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HIV infection is a chronic, progressive disease, caused by viral replication within CD4 positive cells that eventually destroys the cells. Initially the immune system is capable of producing new cells to replace those that are destroyed -transplantation. The early stages of HIV infection T-cell levels generally remain near normal. This period of the disease is known as the dormant stage since few symptoms are apparent. Based on clinical data the average time between infection and the development of full-blown AIDS is over 10 years. With time the CD4 count declines as T-cells are destroyed more rapidly than the immune system can produce them, leading to serious impairment of immune function. A dramatic increase in susceptibility to opportunistic infections has been observed with an absolute CD4 count of 200 cells/mm3 or fewer. Overall survival among patients who have an AIDS-defining diagnosis (over 30 conditions have been identified) and fewer than 200 CD4 cells is to the order of 3 years, but with wide variation.
For most patients, the course of AIDS can be characterized as repeated acute episodes of illness with a background of slowly declining health and function. Sudden death is rare. Most patients become bed-bound for weeks to months before death, requiring increasing support including home infusion of antibiotics, nursing care, nutritional supplementation, and in many cases treatment for anxiety and depression.
AIDS has become the most devastating infectious disease humankind has ever faced. Since the epidemic began, more than 60 million people have been infected with the virus. Worldwide, it is the fourth-biggest killer. At the end of 2001, an estimated 40 million people globally were living with HIV.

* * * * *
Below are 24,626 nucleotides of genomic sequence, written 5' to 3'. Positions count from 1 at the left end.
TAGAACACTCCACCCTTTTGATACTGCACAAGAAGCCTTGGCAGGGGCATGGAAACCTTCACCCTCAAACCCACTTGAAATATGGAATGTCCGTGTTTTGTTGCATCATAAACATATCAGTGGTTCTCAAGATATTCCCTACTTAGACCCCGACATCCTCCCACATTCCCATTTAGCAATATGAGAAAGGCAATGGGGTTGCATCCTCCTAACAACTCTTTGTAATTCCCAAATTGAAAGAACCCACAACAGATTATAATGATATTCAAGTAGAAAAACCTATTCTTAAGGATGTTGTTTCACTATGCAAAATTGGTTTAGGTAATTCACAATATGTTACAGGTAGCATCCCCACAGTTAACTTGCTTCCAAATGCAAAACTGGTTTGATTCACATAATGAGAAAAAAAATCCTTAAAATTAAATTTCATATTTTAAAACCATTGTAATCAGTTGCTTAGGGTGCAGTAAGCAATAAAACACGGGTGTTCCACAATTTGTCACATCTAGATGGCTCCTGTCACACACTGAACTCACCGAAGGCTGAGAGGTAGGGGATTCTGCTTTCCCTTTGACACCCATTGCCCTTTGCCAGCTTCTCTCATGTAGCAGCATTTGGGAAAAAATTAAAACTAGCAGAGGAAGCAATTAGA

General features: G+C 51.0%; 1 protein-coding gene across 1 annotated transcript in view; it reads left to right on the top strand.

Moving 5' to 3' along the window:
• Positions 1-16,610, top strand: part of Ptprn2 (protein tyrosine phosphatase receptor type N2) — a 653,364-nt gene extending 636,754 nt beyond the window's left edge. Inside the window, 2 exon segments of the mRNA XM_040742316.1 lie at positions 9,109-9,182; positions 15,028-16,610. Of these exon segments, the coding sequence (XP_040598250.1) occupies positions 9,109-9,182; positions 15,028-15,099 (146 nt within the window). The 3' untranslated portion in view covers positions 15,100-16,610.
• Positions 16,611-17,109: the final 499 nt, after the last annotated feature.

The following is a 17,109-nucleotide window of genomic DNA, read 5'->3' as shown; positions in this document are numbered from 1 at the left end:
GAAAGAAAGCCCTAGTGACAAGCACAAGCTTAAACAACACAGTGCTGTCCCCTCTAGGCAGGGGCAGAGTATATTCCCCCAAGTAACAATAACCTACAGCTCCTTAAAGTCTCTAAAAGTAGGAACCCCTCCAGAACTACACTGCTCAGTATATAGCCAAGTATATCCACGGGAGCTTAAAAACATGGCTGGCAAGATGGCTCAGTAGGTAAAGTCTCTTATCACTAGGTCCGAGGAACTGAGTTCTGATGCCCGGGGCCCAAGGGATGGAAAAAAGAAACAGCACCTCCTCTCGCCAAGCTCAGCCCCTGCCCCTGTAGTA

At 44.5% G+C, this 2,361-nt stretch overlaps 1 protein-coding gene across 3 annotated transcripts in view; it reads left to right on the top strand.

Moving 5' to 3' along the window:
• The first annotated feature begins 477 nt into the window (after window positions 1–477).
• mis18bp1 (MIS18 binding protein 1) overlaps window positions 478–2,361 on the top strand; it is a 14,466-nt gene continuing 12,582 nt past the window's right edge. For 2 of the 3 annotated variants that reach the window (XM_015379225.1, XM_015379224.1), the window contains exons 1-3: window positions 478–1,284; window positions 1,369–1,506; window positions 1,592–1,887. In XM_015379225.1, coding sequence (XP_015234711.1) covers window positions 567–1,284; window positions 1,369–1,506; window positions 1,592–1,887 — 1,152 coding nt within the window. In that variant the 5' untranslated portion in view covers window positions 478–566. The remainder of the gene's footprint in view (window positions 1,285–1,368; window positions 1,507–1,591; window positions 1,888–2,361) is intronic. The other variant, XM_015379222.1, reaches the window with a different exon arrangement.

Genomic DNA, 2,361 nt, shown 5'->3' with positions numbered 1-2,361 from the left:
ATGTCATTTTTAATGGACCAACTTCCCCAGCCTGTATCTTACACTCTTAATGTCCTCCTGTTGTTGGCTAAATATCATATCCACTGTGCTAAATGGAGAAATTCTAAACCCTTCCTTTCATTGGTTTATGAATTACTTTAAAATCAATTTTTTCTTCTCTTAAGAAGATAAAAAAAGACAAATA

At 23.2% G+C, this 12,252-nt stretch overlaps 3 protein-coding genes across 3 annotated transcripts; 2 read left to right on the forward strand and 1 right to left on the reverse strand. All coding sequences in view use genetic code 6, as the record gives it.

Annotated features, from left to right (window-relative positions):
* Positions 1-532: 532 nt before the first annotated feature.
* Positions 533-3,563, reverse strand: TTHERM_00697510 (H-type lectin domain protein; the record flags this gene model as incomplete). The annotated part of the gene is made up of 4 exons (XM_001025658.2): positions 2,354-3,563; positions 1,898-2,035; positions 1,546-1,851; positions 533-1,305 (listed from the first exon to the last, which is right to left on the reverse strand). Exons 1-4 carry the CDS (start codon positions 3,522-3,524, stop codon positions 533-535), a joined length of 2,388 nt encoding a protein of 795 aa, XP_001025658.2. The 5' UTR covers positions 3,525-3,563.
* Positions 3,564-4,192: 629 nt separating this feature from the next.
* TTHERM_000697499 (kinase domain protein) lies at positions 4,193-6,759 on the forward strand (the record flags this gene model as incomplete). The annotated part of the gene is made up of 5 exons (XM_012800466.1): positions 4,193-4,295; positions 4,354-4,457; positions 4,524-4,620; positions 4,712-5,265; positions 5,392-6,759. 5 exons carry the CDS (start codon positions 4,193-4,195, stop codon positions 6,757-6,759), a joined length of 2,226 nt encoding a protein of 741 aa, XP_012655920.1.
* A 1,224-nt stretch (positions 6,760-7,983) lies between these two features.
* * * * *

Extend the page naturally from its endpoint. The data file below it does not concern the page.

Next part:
Worldwide Prevalence of HIV:
Recently there has been a rise in the incidence of HIV infection in developed nations. Advances in treatment and care in these countries are not being consistently matched with enough progress on the prevention front. New evidence of rising HIV infection rates in North America, parts of Europe and Australia is emerging. Unsafe sex, reflected in outbreaks of sexually transmitted infections, and widespread injection drug use are propelling these epidemics.
Advances in medication have increased the life span of AIDS patients, but the impact has been modest. Experts believe current treatments only extend life by 1.8 years on average. The following multifactorial etiologies contribute to the eventual decline in therapeutic efficacy:
HIV is prone to mutations that produce resistance to reverse transcriptase and protease inhibitors. Once resistance emerges to one drug, these strains may also be resistant to most, if not all, of the drugs in the same chemical or functional group
Patient compliance with existing HIV treatment regimens is a significant issue that mitigates therapeutic success. In an effort to overcome resistance, physicians have begun prescribing reverse transcriptase and protease inhibitors in various combinations. The demands of these complex drug dosing regimens are often too great for long-term patient adherence
Clinical studies indicate that a significant number of HIV positive patients discontinue therapy soon after they begin treatment because they cannot tolerate the toxic side effects. These include gastrointestinal disorders, peripheral neuropathy, kidney stones, and diabetes-like symptoms